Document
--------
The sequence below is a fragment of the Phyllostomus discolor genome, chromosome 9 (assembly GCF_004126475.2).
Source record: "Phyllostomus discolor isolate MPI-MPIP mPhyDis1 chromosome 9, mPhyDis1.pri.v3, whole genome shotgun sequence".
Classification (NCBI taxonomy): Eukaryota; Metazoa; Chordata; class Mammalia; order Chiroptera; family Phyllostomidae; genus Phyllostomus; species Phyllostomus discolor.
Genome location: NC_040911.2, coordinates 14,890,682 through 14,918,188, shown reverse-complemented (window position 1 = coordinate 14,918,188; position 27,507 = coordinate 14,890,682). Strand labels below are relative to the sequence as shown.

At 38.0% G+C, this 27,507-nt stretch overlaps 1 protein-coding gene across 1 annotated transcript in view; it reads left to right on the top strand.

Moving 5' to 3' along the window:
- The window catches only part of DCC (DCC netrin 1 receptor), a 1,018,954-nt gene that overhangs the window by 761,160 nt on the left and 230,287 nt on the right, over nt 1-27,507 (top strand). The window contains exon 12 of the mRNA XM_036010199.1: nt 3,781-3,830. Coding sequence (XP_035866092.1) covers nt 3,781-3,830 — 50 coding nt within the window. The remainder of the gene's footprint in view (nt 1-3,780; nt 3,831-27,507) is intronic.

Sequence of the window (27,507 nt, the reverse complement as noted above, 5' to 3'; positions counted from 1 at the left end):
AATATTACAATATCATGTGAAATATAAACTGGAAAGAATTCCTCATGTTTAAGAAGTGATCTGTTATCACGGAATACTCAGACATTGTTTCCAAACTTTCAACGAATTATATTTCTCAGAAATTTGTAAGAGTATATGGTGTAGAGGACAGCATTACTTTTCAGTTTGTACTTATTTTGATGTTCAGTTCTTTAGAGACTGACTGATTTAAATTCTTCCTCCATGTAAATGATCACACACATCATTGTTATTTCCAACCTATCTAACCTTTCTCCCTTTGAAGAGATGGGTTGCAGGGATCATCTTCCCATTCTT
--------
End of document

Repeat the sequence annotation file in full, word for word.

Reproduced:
The sequence below is a fragment of the Phyllostomus discolor genome, chromosome 9 (assembly GCF_004126475.2).
Source record: "Phyllostomus discolor isolate MPI-MPIP mPhyDis1 chromosome 9, mPhyDis1.pri.v3, whole genome shotgun sequence".
Classification (NCBI taxonomy): Eukaryota; Metazoa; Chordata; class Mammalia; order Chiroptera; family Phyllostomidae; genus Phyllostomus; species Phyllostomus discolor.
Genome location: NC_040911.2, coordinates 14,890,682 through 14,918,188, shown reverse-complemented (window position 1 = coordinate 14,918,188; position 27,507 = coordinate 14,890,682). Strand labels below are relative to the sequence as shown.

At 38.0% G+C, this 27,507-nt stretch overlaps 1 protein-coding gene across 1 annotated transcript in view; it reads left to right on the top strand.

Moving 5' to 3' along the window:
- The window catches only part of DCC (DCC netrin 1 receptor), a 1,018,954-nt gene that overhangs the window by 761,160 nt on the left and 230,287 nt on the right, over nt 1-27,507 (top strand). The window contains exon 12 of the mRNA XM_036010199.1: nt 3,781-3,830. Coding sequence (XP_035866092.1) covers nt 3,781-3,830 — 50 coding nt within the window. The remainder of the gene's footprint in view (nt 1-3,780; nt 3,831-27,507) is intronic.

Sequence of the window (27,507 nt, the reverse complement as noted above, 5' to 3'; positions counted from 1 at the left end):
AATATTACAATATCATGTGAAATATAAACTGGAAAGAATTCCTCATGTTTAAGAAGTGATCTGTTATCACGGAATACTCAGACATTGTTTCCAAACTTTCAACGAATTATATTTCTCAGAAATTTGTAAGAGTATATGGTGTAGAGGACAGCATTACTTTTCAGTTTGTACTTATTTTGATGTTCAGTTCTTTAGAGACTGACTGATTTAAATTCTTCCTCCATGTAAATGATCACACACATCATTGTTATTTCCAACCTATCTAACCTTTCTCCCTTTGAAGAGATGGGTTGCAGGGATCATCTTCCCATTCTT